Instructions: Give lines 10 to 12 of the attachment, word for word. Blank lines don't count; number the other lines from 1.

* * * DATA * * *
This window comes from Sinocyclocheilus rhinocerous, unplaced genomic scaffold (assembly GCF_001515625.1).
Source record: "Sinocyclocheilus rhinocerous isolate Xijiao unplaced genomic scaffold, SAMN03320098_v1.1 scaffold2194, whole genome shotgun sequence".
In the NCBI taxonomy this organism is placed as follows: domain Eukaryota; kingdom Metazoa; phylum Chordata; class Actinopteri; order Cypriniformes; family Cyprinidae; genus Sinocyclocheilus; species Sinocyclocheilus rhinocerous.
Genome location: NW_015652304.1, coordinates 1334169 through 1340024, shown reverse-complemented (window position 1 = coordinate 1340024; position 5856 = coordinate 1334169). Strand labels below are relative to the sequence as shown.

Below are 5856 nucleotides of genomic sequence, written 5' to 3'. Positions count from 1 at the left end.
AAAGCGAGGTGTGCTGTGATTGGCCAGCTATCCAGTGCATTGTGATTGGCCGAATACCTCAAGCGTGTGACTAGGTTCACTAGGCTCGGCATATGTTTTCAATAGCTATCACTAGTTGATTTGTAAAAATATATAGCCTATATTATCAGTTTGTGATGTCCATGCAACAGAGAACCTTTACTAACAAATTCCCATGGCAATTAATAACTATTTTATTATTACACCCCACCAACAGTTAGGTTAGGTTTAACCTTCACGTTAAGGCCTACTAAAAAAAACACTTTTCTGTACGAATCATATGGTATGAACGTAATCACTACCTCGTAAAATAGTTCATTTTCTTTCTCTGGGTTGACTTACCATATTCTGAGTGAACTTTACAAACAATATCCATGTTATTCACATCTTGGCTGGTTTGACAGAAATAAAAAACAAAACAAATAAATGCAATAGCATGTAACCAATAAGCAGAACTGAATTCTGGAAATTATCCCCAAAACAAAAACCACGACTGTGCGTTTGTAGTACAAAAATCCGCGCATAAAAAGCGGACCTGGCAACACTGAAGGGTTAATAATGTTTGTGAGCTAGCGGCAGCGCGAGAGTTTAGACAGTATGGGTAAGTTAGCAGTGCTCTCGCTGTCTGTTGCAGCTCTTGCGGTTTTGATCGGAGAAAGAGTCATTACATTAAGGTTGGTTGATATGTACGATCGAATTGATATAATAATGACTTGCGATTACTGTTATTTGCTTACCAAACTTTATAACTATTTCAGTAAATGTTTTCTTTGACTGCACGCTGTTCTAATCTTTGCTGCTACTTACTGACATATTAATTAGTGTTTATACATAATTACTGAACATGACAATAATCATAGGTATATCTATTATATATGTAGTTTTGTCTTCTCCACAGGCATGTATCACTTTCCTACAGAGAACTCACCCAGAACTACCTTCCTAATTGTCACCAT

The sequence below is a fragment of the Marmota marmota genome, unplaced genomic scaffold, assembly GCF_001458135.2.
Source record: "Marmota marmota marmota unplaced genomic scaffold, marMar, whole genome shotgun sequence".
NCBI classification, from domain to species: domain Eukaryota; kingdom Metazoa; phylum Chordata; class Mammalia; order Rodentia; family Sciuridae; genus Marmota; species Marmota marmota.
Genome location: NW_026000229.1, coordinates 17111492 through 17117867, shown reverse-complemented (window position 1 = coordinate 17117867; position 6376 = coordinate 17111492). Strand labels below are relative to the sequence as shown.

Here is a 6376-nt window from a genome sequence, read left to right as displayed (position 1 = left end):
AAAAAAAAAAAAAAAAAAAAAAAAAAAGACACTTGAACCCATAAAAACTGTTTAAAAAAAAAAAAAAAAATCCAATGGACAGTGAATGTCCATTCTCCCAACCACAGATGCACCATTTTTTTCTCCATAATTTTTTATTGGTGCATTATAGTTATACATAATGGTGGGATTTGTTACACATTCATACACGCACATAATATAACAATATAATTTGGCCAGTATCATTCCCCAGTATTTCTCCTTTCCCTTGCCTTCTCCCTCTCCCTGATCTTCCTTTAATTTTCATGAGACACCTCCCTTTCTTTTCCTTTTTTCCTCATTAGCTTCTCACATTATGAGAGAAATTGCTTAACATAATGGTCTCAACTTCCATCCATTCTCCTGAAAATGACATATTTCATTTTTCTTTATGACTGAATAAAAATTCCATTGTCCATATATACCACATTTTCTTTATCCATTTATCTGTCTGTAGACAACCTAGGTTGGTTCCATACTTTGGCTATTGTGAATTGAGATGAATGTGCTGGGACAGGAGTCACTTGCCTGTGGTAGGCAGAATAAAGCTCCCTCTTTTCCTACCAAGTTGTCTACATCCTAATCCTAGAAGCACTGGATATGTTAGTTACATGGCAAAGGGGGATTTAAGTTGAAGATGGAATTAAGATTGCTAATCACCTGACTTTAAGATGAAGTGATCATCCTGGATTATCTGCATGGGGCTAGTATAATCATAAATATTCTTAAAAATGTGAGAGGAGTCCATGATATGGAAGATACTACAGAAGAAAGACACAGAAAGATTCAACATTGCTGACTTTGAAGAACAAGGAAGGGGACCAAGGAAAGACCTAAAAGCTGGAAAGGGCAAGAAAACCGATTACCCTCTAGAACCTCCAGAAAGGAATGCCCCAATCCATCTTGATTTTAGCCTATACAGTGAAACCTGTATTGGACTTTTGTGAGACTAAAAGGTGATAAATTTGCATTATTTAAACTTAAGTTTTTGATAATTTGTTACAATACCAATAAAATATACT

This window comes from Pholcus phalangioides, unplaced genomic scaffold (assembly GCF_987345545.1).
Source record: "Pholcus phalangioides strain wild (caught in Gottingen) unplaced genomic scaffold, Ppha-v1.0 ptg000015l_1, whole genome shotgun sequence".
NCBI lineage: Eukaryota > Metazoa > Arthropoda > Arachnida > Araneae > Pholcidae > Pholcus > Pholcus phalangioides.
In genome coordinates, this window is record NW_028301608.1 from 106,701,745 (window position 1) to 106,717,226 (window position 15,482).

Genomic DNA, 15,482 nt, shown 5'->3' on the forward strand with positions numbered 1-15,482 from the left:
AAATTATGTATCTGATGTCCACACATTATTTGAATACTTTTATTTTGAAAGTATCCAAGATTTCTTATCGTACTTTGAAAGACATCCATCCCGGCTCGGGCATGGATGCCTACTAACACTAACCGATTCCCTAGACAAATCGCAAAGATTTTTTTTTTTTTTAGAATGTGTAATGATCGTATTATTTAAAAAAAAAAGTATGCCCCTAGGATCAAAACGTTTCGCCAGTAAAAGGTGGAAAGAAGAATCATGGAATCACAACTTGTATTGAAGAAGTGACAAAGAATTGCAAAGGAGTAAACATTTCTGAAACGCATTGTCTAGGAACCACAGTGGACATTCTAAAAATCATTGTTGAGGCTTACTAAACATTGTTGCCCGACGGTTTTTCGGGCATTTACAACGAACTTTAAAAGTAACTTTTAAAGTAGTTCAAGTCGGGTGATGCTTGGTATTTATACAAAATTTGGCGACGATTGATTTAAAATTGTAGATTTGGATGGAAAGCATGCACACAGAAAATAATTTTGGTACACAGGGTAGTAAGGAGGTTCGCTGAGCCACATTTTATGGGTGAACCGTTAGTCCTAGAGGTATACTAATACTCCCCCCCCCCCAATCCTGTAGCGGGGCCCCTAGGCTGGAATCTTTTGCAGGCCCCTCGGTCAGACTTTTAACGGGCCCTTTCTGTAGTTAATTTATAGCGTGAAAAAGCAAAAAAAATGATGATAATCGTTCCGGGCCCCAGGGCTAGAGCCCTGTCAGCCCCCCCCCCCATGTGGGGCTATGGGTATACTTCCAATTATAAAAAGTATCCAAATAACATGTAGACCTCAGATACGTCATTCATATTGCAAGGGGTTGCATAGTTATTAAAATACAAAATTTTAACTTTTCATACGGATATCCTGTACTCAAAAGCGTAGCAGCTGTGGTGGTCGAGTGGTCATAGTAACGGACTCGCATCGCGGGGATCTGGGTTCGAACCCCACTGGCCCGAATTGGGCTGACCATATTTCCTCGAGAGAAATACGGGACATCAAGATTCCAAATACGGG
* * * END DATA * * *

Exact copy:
Genome location: NW_026000229.1, coordinates 17111492 through 17117867, shown reverse-complemented (window position 1 = coordinate 17117867; position 6376 = coordinate 17111492). Strand labels below are relative to the sequence as shown.

Here is a 6376-nt window from a genome sequence, read left to right as displayed (position 1 = left end):
AAAAAAAAAAAAAAAAAAAAAAAAAAAGACACTTGAACCCATAAAAACTGTTTAAAAAAAAAAAAAAAAATCCAATGGACAGTGAATGTCCATTCTCCCAACCACAGATGCACCATTTTTTTCTCCATAATTTTTTATTGGTGCATTATAGTTATACATAATGGTGGGATTTGTTACACATTCATACACGCACATAATATAACAATATAATTTGGCCAGTATCATTCCCCAGTATTTCTCCTTTCCCTTGCCTTCTCCCTCTCCCTGATCTTCCTTTAATTTTCATGAGACACCTCCCTTTCTTTTCCTTTTTTCCTCATTAGCTTCTCACATTATGAGAGAAATTGCTTAACATAATGGTCTCAACTTCCATCCATTCTCCTGAAAATGACATATTTCATTTTTCTTTATGACTGAATAAAAATTCCATTGTCCATATATACCACATTTTCTTTATCCATTTATCTGTCTGTAGACAACCTAGGTTGGTTCCATACTTTGGCTATTGTGAATTGAGATGAATGTGCTGGGACAGGAGTCACTTGCCTGTGGTAGGCAGAATAAAGCTCCCTCTTTTCCTACCAAGTTGTCTACATCCTAATCCTAGAAGCACTGGATATGTTAGTTACATGGCAAAGGGGGATTTAAGTTGAAGATGGAATTAAGATTGCTAATCACCTGACTTTAAGATGAAGTGATCATCCTGGATTATCTGCATGGGGCTAGTATAATCATAAATATTCTTAAAAATGTGAGAGGAGTCCATGATATGGAAGATACTACAGAAGAAAGACACAGAAAGATTCAACATTGCTGACTTTGAAGAACAAGGAAGGGGACCAAGGAAAGACCTAAAAGCTGGAAAGGGCAAGAAAACCGATTACCCTCTAGAACCTCCAGAAAGGAATGCCCCAATCCATCTTGATTTTAGCCTATACAGTGAAACCTGTATTGGACTTTTGTGAGACTAAAAGGTGATAAATTTGCATTATTTAAACTTAAGTTTTTGATAATTTGTTACAATACCAATAAAATATACT